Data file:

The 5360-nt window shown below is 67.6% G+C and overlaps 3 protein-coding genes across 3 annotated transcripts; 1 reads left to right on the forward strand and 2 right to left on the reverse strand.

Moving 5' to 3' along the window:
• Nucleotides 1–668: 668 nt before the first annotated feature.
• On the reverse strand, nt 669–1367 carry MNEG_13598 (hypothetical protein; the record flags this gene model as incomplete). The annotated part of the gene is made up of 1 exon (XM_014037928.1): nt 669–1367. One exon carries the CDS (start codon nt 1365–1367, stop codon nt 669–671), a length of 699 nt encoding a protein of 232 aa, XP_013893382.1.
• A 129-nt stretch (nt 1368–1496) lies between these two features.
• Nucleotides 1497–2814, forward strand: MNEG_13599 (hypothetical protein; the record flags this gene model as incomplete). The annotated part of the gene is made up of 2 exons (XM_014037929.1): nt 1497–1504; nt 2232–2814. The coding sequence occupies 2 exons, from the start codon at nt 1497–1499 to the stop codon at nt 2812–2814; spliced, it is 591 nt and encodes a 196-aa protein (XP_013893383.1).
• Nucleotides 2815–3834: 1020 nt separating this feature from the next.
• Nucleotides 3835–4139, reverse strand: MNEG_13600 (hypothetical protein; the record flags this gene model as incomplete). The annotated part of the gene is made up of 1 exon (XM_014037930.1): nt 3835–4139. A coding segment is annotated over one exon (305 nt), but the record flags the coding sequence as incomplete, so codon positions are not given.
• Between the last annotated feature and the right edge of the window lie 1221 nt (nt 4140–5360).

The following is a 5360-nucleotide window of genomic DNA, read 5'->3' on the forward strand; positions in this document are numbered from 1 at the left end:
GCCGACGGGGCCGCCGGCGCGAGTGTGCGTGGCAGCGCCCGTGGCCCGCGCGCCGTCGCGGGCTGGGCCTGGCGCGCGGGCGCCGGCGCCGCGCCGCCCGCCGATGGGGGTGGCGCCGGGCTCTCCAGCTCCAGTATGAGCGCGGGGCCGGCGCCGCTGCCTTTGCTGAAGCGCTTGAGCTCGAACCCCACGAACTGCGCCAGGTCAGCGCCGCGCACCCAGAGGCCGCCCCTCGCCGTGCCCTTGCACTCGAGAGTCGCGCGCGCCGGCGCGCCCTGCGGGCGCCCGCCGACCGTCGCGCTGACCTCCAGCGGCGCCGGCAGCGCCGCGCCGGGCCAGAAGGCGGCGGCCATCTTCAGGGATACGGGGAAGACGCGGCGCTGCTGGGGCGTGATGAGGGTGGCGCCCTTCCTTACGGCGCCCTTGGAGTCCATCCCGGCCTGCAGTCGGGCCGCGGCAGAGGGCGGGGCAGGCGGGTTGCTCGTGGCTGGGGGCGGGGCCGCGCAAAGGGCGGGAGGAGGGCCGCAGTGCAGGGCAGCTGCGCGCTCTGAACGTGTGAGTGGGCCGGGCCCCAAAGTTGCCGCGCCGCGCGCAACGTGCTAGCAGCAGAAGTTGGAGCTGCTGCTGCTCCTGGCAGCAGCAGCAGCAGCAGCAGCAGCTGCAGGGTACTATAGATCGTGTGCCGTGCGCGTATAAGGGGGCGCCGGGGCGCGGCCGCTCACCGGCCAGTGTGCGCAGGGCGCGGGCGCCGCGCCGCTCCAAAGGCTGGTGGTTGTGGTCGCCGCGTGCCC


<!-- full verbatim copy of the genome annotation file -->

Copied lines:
The 5360-nt window shown below is 67.6% G+C and overlaps 3 protein-coding genes across 3 annotated transcripts; 1 reads left to right on the forward strand and 2 right to left on the reverse strand.

Moving 5' to 3' along the window:
• Nucleotides 1–668: 668 nt before the first annotated feature.
• On the reverse strand, nt 669–1367 carry MNEG_13598 (hypothetical protein; the record flags this gene model as incomplete). The annotated part of the gene is made up of 1 exon (XM_014037928.1): nt 669–1367. One exon carries the CDS (start codon nt 1365–1367, stop codon nt 669–671), a length of 699 nt encoding a protein of 232 aa, XP_013893382.1.
• A 129-nt stretch (nt 1368–1496) lies between these two features.
• Nucleotides 1497–2814, forward strand: MNEG_13599 (hypothetical protein; the record flags this gene model as incomplete). The annotated part of the gene is made up of 2 exons (XM_014037929.1): nt 1497–1504; nt 2232–2814. The coding sequence occupies 2 exons, from the start codon at nt 1497–1499 to the stop codon at nt 2812–2814; spliced, it is 591 nt and encodes a 196-aa protein (XP_013893383.1).
• Nucleotides 2815–3834: 1020 nt separating this feature from the next.
• Nucleotides 3835–4139, reverse strand: MNEG_13600 (hypothetical protein; the record flags this gene model as incomplete). The annotated part of the gene is made up of 1 exon (XM_014037930.1): nt 3835–4139. A coding segment is annotated over one exon (305 nt), but the record flags the coding sequence as incomplete, so codon positions are not given.
• Between the last annotated feature and the right edge of the window lie 1221 nt (nt 4140–5360).

The following is a 5360-nucleotide window of genomic DNA, read 5'->3' on the forward strand; positions in this document are numbered from 1 at the left end:
GCCGACGGGGCCGCCGGCGCGAGTGTGCGTGGCAGCGCCCGTGGCCCGCGCGCCGTCGCGGGCTGGGCCTGGCGCGCGGGCGCCGGCGCCGCGCCGCCCGCCGATGGGGGTGGCGCCGGGCTCTCCAGCTCCAGTATGAGCGCGGGGCCGGCGCCGCTGCCTTTGCTGAAGCGCTTGAGCTCGAACCCCACGAACTGCGCCAGGTCAGCGCCGCGCACCCAGAGGCCGCCCCTCGCCGTGCCCTTGCACTCGAGAGTCGCGCGCGCCGGCGCGCCCTGCGGGCGCCCGCCGACCGTCGCGCTGACCTCCAGCGGCGCCGGCAGCGCCGCGCCGGGCCAGAAGGCGGCGGCCATCTTCAGGGATACGGGGAAGACGCGGCGCTGCTGGGGCGTGATGAGGGTGGCGCCCTTCCTTACGGCGCCCTTGGAGTCCATCCCGGCCTGCAGTCGGGCCGCGGCAGAGGGCGGGGCAGGCGGGTTGCTCGTGGCTGGGGGCGGGGCCGCGCAAAGGGCGGGAGGAGGGCCGCAGTGCAGGGCAGCTGCGCGCTCTGAACGTGTGAGTGGGCCGGGCCCCAAAGTTGCCGCGCCGCGCGCAACGTGCTAGCAGCAGAAGTTGGAGCTGCTGCTGCTCCTGGCAGCAGCAGCAGCAGCAGCAGCAGCTGCAGGGTACTATAGATCGTGTGCCGTGCGCGTATAAGGGGGCGCCGGGGCGCGGCCGCTCACCGGCCAGTGTGCGCAGGGCGCGGGCGCCGCGCCGCTCCAAAGGCTGGTGGTTGTGGTCGCCGCGTGCCC